This issue, however, belongs to Changamire. Coates weaves together some of the disparate elements of earlier issues as the elder philosopher comes face-to-face with Tetu and Zenzi. The past relationship between Changamire and Tetu that was alluded to in previous issues becomes more prominent here as both men try to make appeals to one another. Tetu wants the approval and cooperation of his former mentor, while Changamire must come to terms with the fact that his teachings led Tetu to such a violent worldview.
While some readers may have grown weary at the philosophical back-and-forth that has taken up pages in this series, this interaction plays off of Coates’ investment in the characters to make for riveting drama. And while the focus is clearly on the two men in the scene, Coates never loses sight of Zenzi, who at first shows Changamire respect, but then tries to break him when Tetu’s appeal fails. The relationship and power dynamics between Tetu and Zenzi have not yet been explored in detail, and their interaction here suggests that a fracture is awaiting them.
Chris Sprouse’s staging of the characters here is powerful, as both men circle each other, not to fight, but to try to assess the mindset of the other, while Zenzi waits in the background. Karl Story’s inks bring out subtle details in Sprouse’s linework and the different levels of blacks emphasize the drama. This is especially noticeable as a shadow subtly builds over Tetu’s face as he proposes his answer to Changamire’s riddle.
Black Panther #7 benefits from a renewed sense of urgency. From the Crew’s attack on Stane, to Shuri taking the lead in her quest for self-discovery, to Changamire and Tetu pleading for one another’s allegiance, the issue builds momentum for the series. Chris Sprouse, Laura Martin, and Karl Story bring out each other’s strengths for a visually dynamic issue that brilliantly gives life to Ta-Nehisi Coates’ dramatic script.
Spell on Wheels #1
Written by Kate Leth
Art by Megan Levens and Marissa Louise
Published by Dark Horse Comics
Review by Justin Partridge
‘Rama Rating: 8 out of 10
Female friendships, beautifully rounded pencils, and eye-catching colors await readers behind the cover of Spell on Wheels #1, the latest supernatural genre mash-up from Dark Horse Comics. Written by Patsy Walker, AKA Hellcat! scribe Kate Leth and drawn and colored by Megan Levens and Marissa Louise, respectively, this debut introduces readers to a trio of witches who must embark on a road trip in order to recover their lost tokens of power.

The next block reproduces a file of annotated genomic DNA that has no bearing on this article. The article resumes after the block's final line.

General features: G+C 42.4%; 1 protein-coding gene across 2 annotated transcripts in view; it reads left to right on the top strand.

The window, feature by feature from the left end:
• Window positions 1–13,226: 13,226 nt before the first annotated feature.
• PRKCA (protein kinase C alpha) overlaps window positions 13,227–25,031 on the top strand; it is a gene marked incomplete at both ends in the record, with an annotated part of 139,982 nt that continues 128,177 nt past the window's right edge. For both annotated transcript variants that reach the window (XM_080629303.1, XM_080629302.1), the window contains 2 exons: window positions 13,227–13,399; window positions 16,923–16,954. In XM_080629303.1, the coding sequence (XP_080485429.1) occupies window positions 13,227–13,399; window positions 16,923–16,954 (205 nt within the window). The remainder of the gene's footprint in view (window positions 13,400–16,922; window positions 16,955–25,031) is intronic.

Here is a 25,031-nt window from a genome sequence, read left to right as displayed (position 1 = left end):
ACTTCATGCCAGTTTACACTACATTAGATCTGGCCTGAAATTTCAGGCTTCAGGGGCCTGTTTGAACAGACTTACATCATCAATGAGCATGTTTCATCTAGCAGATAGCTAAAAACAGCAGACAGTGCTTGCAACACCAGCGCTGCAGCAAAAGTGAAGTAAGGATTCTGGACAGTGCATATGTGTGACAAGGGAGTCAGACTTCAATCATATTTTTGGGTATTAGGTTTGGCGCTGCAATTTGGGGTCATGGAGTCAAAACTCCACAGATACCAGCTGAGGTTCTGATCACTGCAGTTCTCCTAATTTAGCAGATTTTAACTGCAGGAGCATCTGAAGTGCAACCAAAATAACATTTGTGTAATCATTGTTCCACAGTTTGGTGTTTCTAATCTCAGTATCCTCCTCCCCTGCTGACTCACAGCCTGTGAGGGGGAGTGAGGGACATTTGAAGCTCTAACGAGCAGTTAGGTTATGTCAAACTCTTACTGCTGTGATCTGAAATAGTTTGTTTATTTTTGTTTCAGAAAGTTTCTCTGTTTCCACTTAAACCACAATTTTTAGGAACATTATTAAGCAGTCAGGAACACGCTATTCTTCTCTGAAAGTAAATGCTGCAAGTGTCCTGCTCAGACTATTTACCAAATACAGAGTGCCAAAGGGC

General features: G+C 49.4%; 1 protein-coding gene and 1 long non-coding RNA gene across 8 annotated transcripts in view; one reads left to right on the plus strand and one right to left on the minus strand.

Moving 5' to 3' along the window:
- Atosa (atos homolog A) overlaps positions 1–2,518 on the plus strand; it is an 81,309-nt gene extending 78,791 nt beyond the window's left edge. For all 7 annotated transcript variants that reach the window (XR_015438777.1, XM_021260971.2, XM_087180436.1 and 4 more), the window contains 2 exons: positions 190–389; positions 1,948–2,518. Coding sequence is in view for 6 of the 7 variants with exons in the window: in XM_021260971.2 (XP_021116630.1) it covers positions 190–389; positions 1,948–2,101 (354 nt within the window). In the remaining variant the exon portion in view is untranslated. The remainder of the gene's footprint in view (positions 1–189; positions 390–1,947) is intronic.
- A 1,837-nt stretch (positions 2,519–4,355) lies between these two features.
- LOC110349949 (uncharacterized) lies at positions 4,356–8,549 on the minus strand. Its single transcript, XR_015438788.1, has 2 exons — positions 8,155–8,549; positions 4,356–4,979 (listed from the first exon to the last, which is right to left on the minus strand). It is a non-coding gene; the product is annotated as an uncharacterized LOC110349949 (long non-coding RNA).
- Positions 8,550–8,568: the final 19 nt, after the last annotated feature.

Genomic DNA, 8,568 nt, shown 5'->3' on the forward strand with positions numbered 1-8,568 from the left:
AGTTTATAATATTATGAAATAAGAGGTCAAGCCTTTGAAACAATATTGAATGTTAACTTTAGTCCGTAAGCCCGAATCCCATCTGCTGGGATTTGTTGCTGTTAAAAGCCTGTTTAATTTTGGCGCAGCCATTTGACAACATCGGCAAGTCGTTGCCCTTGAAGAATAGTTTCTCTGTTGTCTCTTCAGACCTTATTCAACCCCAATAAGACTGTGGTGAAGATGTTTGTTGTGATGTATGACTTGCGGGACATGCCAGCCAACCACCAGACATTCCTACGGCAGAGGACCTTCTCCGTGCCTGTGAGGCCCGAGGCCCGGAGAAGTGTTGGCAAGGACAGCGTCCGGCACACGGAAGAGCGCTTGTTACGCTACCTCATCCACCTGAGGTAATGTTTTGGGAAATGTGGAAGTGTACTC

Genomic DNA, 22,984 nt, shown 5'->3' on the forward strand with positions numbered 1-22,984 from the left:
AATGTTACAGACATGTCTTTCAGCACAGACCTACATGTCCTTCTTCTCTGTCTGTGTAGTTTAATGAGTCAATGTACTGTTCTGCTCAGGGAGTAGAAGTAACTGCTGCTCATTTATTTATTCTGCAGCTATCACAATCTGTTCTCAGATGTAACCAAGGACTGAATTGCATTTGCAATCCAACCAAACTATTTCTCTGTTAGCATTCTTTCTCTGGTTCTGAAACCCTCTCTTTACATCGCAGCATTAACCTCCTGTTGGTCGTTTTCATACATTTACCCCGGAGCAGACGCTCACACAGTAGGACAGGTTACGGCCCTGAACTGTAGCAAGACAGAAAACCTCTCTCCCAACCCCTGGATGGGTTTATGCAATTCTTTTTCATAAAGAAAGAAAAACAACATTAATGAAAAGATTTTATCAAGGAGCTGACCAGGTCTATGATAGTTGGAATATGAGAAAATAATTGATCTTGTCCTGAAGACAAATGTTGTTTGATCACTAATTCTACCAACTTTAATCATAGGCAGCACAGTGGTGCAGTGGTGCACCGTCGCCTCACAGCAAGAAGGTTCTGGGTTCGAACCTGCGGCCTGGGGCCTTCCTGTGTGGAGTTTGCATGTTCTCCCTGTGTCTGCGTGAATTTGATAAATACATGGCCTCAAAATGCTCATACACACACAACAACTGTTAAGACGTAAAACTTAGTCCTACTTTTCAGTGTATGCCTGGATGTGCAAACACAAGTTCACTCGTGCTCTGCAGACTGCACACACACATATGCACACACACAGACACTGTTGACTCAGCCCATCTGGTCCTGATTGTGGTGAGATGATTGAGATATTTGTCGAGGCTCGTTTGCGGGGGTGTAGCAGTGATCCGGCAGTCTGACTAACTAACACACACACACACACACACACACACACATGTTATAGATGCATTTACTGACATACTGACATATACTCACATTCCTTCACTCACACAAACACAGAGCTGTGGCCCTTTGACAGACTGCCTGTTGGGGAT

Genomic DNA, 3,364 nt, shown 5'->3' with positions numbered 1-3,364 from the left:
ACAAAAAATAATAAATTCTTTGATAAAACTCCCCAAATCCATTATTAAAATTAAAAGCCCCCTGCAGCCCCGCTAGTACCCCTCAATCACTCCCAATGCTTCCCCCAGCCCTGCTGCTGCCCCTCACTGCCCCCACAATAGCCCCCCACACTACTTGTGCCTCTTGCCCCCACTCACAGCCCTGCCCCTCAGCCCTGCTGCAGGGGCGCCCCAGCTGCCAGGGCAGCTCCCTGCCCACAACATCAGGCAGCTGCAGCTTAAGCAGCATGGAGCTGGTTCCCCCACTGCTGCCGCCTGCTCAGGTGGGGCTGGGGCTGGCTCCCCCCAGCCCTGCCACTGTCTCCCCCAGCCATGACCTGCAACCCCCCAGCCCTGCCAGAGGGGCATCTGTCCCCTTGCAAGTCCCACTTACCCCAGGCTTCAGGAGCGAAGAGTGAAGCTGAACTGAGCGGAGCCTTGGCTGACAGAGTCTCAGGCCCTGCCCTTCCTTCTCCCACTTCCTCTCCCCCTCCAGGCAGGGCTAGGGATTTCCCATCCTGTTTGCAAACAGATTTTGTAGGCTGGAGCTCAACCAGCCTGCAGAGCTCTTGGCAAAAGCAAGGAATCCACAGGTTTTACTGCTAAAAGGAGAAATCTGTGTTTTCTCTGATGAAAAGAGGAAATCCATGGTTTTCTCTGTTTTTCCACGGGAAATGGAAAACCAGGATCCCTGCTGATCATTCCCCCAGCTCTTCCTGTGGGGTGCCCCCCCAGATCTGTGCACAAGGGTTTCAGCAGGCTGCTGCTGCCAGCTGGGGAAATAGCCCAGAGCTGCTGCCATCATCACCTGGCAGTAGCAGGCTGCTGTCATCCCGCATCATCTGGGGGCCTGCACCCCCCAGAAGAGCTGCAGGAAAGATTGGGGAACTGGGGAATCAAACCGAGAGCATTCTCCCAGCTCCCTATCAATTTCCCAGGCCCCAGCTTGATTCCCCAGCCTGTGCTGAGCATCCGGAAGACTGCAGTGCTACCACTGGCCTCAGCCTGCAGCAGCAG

But while Leth and company play coy with the supernatural aspects of the series, it is the relationship between their three leads, coupled with Leth’s talent for dialogue, that makes this first issue such a fun read. Leth’s script also finds the perfect duo to bring it to life in Levens and Louise, both of whom bring a specifically stylish look and color scheme to the series. Armed with compelling characters, beautiful artwork, and a killer hook, Spell on Wheels #1 might just be your latest occult obsession.
From the very start, Kate Leth and her art team let the reader know that Spell on Wheels isn’t going to be empty exercise in spell-slinging with cheesecake art. Fortunately, this series has more on its mind than just vapid visuals. Hopping between the Sister Witches’ home and their work at a local Boston fairground, Leth introduces both the stakes of the series and the main players in it effortlessly. As the Witches work, a man is rifling through their home, pilfering magic icons. While that is happening, Leth shifts back to the Sister’s tent and gives the reader a quick introduction to Jolene, Claire and Andy and their magical school of study in a quickly deployed narration box.
The trio’s introduction in the middle of their occult work is a nice step from Leth as it instantly shows off the women’s personality and their skill sets, but she even does us one better. As they race home to find their home ransacked, Leth delves into their interpersonal dynamics. The back half of issue is filled with fantastic human moments between the Sisters, which instantly humanizes the trio and make them feel like real people. While the actual hook and action of the series isn’t as developed as I would have liked for this debut, Leth’s character work in Spell on Wheels #1 makes it hard not to wonder just what these ladies will get up to in Issue #2.
Another major selling point for this new series is the expressive and sartorially sharp artwork of Megan Levens and the rich colors of Marissa Louise. Levens’ pencils impress from the beginning, as she hops from the tense opening break in to the sunniness of the fairground, showing that she is adept at all sorts of tones very early on. But more than that, she instantly telegraphs the personalities of the Sister Witches just by their clothing choices and body types. Each woman is rendered with an eye toward body positivity and diversity, which is always a plus in my book.
Levens also provides each lead a fantastic array of costumes that also hammer home their personalities and temperaments, making sure the audience knows who these women are on every possible level. Costuming is a detail often overlooked in comics, but Levens leaves nothing to chance in this debut issue. Levens’ artwork is also given an extra stylish dimension thanks to Louise's colors. Playfully clashing with the usual color palette of occult-themed stories, Louise’s colors add a bright and light tone to the issue, but one that still feels in line with the output of Leth and Levens, culminating in pages that are satisfyingly gorgeous.